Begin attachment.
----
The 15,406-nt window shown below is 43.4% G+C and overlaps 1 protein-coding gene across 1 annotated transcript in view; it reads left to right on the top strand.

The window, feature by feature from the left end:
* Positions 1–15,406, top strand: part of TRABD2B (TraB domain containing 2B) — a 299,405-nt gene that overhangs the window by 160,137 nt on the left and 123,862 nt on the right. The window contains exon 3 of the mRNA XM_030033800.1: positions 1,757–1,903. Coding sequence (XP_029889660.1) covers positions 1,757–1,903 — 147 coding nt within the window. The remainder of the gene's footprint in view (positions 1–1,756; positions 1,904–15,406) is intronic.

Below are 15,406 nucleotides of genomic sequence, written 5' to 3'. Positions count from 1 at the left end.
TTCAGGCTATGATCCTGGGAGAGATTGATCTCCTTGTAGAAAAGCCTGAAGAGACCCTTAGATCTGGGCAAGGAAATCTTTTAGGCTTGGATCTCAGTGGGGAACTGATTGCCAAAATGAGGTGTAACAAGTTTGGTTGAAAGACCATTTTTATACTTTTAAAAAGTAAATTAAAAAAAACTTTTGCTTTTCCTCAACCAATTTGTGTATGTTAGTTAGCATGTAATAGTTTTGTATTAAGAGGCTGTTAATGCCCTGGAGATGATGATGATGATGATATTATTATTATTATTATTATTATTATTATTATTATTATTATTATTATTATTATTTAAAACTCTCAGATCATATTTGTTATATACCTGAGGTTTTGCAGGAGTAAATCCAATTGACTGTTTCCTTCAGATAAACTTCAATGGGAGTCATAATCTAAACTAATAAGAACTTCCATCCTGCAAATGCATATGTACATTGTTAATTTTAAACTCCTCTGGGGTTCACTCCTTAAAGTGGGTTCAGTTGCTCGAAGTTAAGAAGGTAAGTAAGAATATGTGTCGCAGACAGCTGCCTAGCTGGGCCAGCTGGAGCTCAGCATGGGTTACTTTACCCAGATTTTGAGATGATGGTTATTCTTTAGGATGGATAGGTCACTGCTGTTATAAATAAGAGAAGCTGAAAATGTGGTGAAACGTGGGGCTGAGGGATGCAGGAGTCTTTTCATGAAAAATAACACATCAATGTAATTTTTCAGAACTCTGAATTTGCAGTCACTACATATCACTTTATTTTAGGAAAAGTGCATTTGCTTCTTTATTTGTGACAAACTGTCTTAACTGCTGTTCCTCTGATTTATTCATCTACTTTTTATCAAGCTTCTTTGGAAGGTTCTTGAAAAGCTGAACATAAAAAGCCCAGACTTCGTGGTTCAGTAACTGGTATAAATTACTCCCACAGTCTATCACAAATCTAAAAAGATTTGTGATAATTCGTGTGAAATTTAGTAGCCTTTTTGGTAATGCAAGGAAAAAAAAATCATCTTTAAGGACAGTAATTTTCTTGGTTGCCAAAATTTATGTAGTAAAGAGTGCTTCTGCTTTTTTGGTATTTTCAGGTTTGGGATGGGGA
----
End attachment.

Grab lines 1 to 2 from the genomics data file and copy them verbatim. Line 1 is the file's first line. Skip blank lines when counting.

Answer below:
The 15,406-nt window shown below is 43.4% G+C and overlaps 1 protein-coding gene across 1 annotated transcript in view; it reads left to right on the top strand.

The window, feature by feature from the left end: